– James
    Commented Mar 10, 2020 at 11:23

2 Answers 2


There's a critical reference in your description. At some point in the incident, you write, "They lost the car."

This means that there is a considerable possibility of error on the part of the claimant. Anyone can take photos of your car in a parking lot. It is meaningless in itself.

If the claimant also suggests that a male was driving the car, it confirms that there's a disconnect between the incident and your vehicle in the parking lot. (This segment is incorrect, a misread on my part)

If you have photos of your vehicle prior to this incident with the scratches apparent and you can prove that it is earlier than this incident, you have yet another disconnect.

The above items provide you with a reasonable defense, but one can also hope that the investigator will not push the claim to the point of going to court.

Consider also to require confirmation of official identification, to ensure that this is not an overblown scam. You want to be certain that someone saying he is with law enforcement is truly a law officer. If not, you'll want to call the local PD after getting as much identification (license tag number, name, even a photograph) to provide to the police.

  • Thy did not specify whether they took pictures of the plate while chasing or after they lost the car. They did not say the gender of the driver, but person in passenger seat was male. I do not have photos of all the body sides before the incident :( she was in articles from the Arlington PD so I assumed she is legit. Commented Mar 9, 2020 at 19:34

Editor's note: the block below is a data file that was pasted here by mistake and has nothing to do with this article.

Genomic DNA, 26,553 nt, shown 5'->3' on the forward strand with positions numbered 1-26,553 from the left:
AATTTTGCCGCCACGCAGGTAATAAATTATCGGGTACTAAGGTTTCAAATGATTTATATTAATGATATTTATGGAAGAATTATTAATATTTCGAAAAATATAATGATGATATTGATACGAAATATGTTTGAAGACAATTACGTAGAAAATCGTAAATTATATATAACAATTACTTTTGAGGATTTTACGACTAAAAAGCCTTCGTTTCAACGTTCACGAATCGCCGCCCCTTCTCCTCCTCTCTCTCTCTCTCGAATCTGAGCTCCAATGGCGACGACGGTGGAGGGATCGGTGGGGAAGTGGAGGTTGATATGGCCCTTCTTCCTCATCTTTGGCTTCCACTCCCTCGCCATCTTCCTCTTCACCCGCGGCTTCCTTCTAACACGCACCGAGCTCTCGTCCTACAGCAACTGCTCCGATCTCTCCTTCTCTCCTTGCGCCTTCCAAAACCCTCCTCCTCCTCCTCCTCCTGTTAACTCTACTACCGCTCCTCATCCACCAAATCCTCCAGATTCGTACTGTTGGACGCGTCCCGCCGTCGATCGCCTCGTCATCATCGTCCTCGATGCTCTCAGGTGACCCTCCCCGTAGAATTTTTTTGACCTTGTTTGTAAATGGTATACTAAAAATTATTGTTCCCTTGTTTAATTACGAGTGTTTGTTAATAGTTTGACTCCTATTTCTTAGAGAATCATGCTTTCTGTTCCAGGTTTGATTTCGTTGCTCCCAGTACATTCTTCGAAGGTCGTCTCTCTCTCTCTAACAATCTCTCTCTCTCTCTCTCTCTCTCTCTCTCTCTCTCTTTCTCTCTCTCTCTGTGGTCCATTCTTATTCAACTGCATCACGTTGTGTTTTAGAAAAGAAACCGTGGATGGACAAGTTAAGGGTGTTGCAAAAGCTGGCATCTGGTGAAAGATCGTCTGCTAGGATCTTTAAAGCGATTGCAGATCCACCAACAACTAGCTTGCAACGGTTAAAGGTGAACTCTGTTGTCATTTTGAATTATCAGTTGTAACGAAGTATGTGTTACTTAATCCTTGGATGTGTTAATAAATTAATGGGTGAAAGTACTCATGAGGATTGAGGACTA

• The photos should show if the vehicle was moving or parked. Considering your account of the incident, it will likely be difficult for someone to prove that the photo was taken while moving. If there's any cropping or other modification of the photo, another disconnect is involved. The reference to the passenger reduces the credibility of the account of the claimant as well.
    – fred_dot_u
    Commented Mar 9, 2020 at 19:37
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    @Bananafriend you'll still want to get confirmation of official identification for the investigator. If they're a scammer they have access to the same articles you found, and they may simply have "borrowed" the name. A genuine investigator would have no problem presenting you with official ID. Don't necessarily trust any phone numbers they give you either, until you've established their ID. Look up the contact info for the Arlington police online, and use that to contact the investigator. Commented Mar 9, 2020 at 20:26